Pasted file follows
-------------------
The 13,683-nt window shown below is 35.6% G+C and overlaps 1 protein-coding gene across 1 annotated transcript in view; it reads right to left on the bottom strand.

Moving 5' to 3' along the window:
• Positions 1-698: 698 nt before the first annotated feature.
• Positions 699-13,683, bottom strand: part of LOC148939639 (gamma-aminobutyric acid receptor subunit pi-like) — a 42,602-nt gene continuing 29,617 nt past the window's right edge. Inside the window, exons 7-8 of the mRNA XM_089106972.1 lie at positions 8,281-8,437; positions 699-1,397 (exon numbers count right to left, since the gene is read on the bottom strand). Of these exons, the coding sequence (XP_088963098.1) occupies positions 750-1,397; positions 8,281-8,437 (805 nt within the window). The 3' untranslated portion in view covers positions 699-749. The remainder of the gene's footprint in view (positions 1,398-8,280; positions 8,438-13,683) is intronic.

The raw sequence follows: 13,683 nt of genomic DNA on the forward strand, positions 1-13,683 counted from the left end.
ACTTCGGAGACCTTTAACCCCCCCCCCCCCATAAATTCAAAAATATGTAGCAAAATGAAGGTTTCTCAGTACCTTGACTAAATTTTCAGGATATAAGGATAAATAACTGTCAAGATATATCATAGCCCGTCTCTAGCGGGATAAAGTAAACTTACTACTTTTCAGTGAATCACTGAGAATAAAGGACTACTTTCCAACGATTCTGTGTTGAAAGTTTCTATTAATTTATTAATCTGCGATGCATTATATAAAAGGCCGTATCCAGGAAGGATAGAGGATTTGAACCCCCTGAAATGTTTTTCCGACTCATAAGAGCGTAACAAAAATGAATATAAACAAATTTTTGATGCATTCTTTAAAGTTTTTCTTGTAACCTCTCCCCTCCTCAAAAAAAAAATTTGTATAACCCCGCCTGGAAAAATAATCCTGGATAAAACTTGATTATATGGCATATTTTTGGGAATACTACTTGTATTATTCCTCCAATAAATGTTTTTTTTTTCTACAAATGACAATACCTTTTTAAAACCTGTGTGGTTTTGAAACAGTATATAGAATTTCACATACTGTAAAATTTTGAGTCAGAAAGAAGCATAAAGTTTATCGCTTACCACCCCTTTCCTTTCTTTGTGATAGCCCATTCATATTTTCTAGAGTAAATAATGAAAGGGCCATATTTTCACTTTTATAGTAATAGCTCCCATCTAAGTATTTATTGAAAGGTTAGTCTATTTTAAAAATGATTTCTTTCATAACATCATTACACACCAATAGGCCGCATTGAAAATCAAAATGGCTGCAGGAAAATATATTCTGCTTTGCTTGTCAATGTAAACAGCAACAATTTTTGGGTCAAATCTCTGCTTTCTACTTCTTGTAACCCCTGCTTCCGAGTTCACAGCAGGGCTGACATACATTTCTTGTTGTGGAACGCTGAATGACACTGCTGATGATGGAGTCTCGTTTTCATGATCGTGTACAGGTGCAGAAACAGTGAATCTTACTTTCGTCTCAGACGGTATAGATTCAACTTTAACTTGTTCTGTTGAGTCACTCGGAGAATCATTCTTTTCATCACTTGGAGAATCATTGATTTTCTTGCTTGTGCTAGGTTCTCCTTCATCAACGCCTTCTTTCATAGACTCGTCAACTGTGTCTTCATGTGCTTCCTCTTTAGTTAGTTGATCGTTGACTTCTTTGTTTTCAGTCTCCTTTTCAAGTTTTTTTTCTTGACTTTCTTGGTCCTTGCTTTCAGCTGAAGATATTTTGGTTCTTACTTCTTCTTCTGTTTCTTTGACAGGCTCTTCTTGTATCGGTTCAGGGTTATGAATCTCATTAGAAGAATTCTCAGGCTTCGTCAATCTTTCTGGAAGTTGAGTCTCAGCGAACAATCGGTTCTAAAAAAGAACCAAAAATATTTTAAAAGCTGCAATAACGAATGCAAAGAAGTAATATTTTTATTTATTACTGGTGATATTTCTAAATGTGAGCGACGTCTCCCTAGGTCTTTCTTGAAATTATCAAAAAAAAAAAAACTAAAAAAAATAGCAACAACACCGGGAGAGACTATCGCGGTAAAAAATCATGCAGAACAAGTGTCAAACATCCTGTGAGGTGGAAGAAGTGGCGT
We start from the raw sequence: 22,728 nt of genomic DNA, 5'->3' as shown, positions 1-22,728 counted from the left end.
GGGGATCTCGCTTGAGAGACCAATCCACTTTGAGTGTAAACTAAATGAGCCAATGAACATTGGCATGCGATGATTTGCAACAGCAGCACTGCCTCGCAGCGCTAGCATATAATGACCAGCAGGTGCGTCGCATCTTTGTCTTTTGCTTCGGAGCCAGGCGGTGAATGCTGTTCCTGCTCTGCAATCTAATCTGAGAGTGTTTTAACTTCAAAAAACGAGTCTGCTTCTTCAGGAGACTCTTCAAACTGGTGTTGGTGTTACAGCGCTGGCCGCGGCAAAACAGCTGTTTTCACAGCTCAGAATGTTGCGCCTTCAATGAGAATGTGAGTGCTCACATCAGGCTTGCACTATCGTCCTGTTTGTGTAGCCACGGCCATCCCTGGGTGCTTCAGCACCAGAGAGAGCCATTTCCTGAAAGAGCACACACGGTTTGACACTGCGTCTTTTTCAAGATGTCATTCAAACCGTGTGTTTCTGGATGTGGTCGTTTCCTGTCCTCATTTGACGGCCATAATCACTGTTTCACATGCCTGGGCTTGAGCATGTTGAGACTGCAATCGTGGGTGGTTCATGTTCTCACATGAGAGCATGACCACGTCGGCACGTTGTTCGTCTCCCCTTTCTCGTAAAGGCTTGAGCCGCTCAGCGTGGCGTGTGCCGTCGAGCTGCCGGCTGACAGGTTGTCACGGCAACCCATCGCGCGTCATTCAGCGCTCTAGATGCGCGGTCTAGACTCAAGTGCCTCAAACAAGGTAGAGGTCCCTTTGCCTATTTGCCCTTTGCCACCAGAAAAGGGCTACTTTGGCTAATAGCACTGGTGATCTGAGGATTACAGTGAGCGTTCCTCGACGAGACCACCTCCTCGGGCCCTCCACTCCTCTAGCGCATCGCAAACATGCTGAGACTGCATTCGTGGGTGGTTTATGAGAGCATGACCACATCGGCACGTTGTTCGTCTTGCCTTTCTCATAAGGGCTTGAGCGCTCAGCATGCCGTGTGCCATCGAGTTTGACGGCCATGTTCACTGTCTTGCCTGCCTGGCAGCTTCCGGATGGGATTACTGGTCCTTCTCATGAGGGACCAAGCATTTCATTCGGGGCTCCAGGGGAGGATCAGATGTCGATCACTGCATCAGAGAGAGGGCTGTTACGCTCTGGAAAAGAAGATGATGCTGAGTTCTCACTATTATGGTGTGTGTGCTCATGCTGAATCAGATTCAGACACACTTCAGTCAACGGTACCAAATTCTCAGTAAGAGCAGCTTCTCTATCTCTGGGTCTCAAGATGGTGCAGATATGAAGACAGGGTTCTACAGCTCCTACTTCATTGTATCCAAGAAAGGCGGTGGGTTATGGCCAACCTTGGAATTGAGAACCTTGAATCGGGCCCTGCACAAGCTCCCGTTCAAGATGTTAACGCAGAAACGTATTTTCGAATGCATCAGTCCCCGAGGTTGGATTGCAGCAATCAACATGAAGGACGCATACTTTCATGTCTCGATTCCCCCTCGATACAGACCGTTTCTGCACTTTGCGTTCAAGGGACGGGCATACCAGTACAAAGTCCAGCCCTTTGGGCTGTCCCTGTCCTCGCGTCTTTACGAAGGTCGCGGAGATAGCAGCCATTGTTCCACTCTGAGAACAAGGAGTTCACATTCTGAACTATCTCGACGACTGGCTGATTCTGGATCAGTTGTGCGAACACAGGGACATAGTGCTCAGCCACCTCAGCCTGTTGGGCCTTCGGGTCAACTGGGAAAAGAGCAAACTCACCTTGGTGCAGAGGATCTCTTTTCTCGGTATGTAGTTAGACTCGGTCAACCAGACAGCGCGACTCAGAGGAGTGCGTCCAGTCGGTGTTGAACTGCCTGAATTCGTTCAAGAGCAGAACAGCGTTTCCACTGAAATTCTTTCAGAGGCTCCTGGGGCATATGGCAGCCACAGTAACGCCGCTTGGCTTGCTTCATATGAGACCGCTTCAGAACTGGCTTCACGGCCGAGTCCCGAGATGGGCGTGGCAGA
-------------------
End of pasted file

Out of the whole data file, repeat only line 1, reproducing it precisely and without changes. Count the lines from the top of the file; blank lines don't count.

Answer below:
The 13,683-nt window shown below is 35.6% G+C and overlaps 1 protein-coding gene across 1 annotated transcript in view; it reads right to left on the bottom strand.